Because the Bengali language has no phoneme /z/, Mirza has the local form Mridha (from Mirdhjah) in Bengal and Bihar.Mirza Shuja ud-din Muhammad Khan, second Nawab of Bengal, Bihar and Orissa.
Mirza Asadullah, third Nawab of Bengal, Bihar and Orissa.
Mirza Muhammad Ali, fourth Nawab of Bengal, Bihar and Orissa.
Mirza Mohammad Siraj, fifth Nawab of Bengal, Bihar and Orissa.
Mirza Hassan Ali Khan Bahadur, 18th Nawab of Bengal, Bihar and Orissa.
Mirza Wasif Ali Khan, 19th Nawab of Bengal, Bihar and Orissa.
Mirza Waris Ali Khan, 20th Nawab of Bengal, Bihar and Orissa.
Mirza Muhammad Muqim Ali Khan, second Nawab Subahdar of Awadh (Oudh)
Mirza Amani Asif-ud-Dawlah, fourth Nawab Subahdar of Awadh
Mirza Asif Jah Wazir Ali Khan, fifth Nawab Subahdar of Awadh
Mirza Wajid Ali Shah, eleventh Nawab Subahdar (fifth King) of Awadh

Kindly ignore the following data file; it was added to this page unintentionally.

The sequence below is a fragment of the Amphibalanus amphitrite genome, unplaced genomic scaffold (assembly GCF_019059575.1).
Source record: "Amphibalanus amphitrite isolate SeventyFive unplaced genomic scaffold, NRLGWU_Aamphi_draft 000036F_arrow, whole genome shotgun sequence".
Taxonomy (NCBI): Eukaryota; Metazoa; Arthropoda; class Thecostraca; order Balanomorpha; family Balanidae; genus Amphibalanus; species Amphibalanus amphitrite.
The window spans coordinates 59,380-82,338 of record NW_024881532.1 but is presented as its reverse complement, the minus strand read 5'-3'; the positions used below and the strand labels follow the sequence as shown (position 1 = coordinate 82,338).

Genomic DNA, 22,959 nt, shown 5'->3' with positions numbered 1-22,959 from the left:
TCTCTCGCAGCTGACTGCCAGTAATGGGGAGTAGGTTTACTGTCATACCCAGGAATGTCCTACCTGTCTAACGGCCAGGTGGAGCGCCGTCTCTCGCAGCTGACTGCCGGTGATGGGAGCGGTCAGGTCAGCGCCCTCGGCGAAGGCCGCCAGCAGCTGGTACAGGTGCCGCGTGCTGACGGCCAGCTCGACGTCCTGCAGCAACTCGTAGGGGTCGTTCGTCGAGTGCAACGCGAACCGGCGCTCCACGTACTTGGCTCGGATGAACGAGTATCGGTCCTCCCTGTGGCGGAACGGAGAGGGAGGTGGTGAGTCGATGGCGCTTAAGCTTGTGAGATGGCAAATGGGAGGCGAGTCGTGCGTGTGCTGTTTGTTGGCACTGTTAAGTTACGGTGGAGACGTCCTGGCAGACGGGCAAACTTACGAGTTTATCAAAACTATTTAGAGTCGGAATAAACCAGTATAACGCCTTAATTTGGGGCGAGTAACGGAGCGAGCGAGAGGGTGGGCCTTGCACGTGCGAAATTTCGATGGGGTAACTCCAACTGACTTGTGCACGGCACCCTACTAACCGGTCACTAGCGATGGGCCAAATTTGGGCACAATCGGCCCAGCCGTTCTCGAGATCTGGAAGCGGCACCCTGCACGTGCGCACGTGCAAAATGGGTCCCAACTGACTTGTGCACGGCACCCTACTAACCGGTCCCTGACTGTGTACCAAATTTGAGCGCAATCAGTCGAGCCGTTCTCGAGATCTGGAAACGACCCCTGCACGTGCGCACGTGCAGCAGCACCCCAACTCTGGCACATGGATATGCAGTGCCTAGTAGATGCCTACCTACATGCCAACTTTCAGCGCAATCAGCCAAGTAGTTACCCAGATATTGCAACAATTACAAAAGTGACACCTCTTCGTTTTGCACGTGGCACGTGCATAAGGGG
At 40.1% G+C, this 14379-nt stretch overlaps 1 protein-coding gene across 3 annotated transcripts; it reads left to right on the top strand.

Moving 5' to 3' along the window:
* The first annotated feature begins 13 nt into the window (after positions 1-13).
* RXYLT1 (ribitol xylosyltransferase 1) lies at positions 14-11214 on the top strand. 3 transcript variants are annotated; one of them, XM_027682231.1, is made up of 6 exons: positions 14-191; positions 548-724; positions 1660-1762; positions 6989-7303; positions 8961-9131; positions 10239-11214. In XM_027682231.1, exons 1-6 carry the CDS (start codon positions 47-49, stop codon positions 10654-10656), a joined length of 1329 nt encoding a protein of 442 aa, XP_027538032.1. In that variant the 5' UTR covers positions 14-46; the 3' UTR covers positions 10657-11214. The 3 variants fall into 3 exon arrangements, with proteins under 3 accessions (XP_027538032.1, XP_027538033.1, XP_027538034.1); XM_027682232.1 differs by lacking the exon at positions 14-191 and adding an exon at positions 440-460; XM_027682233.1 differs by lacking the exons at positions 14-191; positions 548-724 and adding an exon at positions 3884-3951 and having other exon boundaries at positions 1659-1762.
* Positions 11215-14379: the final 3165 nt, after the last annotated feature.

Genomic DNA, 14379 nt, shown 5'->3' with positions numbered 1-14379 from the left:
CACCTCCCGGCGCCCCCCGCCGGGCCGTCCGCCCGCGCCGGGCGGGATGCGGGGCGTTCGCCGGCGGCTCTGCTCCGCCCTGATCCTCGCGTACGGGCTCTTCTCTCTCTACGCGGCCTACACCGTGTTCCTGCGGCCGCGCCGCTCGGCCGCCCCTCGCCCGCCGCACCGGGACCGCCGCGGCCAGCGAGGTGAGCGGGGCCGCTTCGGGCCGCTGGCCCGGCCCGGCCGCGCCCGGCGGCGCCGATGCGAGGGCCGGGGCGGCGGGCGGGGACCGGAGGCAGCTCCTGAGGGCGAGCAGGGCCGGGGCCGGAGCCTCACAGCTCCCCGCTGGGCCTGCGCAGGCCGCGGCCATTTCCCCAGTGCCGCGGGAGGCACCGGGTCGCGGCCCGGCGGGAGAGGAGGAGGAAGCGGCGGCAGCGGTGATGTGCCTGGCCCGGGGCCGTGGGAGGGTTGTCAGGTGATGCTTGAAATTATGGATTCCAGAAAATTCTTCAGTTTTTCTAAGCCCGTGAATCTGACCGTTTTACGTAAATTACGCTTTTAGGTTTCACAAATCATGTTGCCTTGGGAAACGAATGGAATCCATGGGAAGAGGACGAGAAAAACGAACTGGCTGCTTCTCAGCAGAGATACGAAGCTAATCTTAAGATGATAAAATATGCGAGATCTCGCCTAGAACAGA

Iraj Mirza, Persian folk poet, also known as Jalaal-al-mamalek.
Mirza Abu Taleb Khan, tax-collector and administrator from northern India, writer of an early travel guide to Europe
Mirza Athar Baig is a Pakistani novelist, playwright and short story writer.
Mirza Kalich Beg was a Sindhi literature.
Mirza Ghalib (born: Mirza Asadullah Baig Khan), a famous Urdu and Persian poet from South Asia who adorned the Mughal court.
Mirza Khan of "Mirza & Sahiba", a tragic Romeo-and-Juliet-like love story, based on true events, which is enshrined in Panjabi literature and commonly told in the Punjab region. Though in this story Mirza is used as a name and not as a title. Mirza of "Mirza & Sahiba" was of Muslim Jat / Muslim Rajput descent.
Muhammad Munawwar Mirza, a prominent scholar, historian, writer and intellectual from Pakistan.